Animal Heroes of American History: The Few, The Proud, The Furry.

By Eleanor Rose| July 29, 2014

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I know a new congressional election season is right around the corner, and the air around D.C. is buzzing over contested seats.  But did you know there’s ANOTHER very, very, very important election happening right now? The  American Humane Association Hero Dog Awards have opened their polls!

You can vote once a day for any of these amazing animal heroes (or more if you make a couple fake email addresses (protip)), and the polls are open until September 15th. 

There are SOME people who think giving “Hero” awards to animals is a waste of time (Billy). For those sadly ignorant people, who of course will go unnamed (Billy),  I’ve put together a list of three Fuzzy Heroes of American History.  These animals have seen combat, saved lives, and been wounded in the line of duty, all things some jerk kid with way too much hair product and a collection of Armani shoes would know nothing about. (Billy). (Note from the Editor: Eleanor, these strike-throughs are not as discreet as you obviously assume.)


Sergeant StubbySergeant Stubby

Sergeant Stubby, the most decorated War Dog of World War I, was a plucky stray Boston Terrier who served with the 102nd Infantry Regiment in the trenches of France.  He participated in over 15 battles (not bad for a little terrier!) and eventually learned to warn his troops of gas attacks.  Wounded twice in battle, Stubby’s military achievements earned him the official rank of “Sergeant”, and his tiny coat, made for him by French women in a liberated village, was heavily decorated with medals for bravery.  After the war, he would become an icon, meet three different presidents, and act as the mascot for the Georgetown Hoya’s football team.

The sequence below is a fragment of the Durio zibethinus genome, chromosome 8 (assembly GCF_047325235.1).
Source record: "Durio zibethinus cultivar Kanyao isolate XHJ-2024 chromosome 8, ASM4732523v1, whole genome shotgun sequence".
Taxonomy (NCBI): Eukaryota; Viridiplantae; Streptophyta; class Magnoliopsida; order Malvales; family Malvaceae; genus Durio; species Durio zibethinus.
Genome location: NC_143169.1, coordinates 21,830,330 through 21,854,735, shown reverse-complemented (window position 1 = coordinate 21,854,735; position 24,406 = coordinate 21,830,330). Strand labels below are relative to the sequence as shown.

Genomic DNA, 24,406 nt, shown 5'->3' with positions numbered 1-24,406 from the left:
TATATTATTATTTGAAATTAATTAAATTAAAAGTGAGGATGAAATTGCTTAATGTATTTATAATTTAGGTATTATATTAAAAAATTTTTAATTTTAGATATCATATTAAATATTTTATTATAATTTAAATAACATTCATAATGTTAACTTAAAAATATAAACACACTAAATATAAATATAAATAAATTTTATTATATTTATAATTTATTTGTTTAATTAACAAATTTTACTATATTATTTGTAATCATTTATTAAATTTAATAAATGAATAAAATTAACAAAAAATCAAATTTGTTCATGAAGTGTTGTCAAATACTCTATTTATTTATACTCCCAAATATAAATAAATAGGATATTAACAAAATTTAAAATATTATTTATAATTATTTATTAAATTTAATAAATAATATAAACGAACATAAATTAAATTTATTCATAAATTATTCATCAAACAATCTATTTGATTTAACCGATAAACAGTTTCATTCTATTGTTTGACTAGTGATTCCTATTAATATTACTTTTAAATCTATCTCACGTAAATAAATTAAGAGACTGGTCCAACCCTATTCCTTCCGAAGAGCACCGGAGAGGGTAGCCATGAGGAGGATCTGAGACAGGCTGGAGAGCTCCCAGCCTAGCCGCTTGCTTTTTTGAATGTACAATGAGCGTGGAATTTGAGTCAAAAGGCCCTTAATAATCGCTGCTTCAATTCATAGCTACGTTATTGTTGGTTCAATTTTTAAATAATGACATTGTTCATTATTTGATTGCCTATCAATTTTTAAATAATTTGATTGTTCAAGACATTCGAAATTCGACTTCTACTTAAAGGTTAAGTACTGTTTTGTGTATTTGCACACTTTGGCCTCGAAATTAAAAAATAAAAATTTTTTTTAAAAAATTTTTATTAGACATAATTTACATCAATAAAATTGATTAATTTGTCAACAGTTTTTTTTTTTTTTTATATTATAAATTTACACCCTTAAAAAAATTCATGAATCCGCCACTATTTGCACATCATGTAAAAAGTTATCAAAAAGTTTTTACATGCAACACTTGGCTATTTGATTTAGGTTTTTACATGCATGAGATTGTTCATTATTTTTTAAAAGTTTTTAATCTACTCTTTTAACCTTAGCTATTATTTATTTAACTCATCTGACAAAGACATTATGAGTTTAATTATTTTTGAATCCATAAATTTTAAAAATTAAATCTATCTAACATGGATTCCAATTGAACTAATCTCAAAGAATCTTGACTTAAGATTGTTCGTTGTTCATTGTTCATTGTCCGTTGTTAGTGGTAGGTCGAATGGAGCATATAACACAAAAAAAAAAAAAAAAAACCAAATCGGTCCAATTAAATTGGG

sgt-recklessSergeant Reckless

Sergeant Reckless was a mare who served during the Korean War, and was bought by members of the United States Marine Corps to be a pack horse for the Recoilless Rifle Platoon, Anti-Tank Company, 5th Marine Regiment, 1st Marine Division.  She served in a slew of combat operations, and at one point, made a record breaking 51 solo trips in one day to resupply front line troops.  Wounded in combat twice, Reckless was promoted to Corporal and then Sergeant post-war.  Following the war, Reckless was awarded two Purple Hearts, a Marine Corps Good Conduct Medal and many other honors.

She died in 1968 after giving birth to four foals.  Sergeant Reckless’ contribution has yet to be forgotten: in June of 2013, a statue in her honor was instituted at Camp Pendleton.

Trackr the Hero

Trackr – the 9/11 Hero

Trackr, a German Shepard trained as a rescue dog in Nova Scotia, accompanied his owner on the fifteen hour drive to New York City to help with 9/11 relief.  Trackr apparently collapsed often from smoke inhalation, exhaustion and burns, but stayed diligent, and was eventually credited with finding the last remaining survivor of the attack.   Trackr passed away in 2009, but was chosen to have his DNA cloned.  Five “Trackr”s were born in June 2009.


Who needs more convincing than that?  Get out there and celebrate the furry heroes of America!  It takes two seconds to vote, and fifteen minutes to make a new email address to vote again, and another fifteen minutes to make ANOTHER new email address to vote again…

I mean, c’mon people. It’s all digital, it’s not like I’m taking up space.

I guess sorry if anyone wanted “”. Puhlease.


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